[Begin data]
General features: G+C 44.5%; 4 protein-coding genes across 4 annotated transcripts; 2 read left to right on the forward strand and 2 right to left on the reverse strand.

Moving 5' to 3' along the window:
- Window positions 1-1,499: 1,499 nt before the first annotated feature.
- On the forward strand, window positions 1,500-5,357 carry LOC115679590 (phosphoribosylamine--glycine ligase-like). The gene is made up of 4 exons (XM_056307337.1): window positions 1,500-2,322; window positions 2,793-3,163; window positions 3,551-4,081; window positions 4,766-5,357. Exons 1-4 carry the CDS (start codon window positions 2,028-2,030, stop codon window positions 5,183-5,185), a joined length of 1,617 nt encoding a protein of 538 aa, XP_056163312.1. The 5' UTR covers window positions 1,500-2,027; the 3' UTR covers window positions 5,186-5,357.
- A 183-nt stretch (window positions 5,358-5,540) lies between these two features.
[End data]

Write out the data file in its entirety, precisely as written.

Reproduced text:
General features: G+C 44.5%; 4 protein-coding genes across 4 annotated transcripts; 2 read left to right on the forward strand and 2 right to left on the reverse strand.

Moving 5' to 3' along the window:
- Window positions 1-1,499: 1,499 nt before the first annotated feature.
- On the forward strand, window positions 1,500-5,357 carry LOC115679590 (phosphoribosylamine--glycine ligase-like). The gene is made up of 4 exons (XM_056307337.1): window positions 1,500-2,322; window positions 2,793-3,163; window positions 3,551-4,081; window positions 4,766-5,357. Exons 1-4 carry the CDS (start codon window positions 2,028-2,030, stop codon window positions 5,183-5,185), a joined length of 1,617 nt encoding a protein of 538 aa, XP_056163312.1. The 5' UTR covers window positions 1,500-2,027; the 3' UTR covers window positions 5,186-5,357.
- A 183-nt stretch (window positions 5,358-5,540) lies between these two features.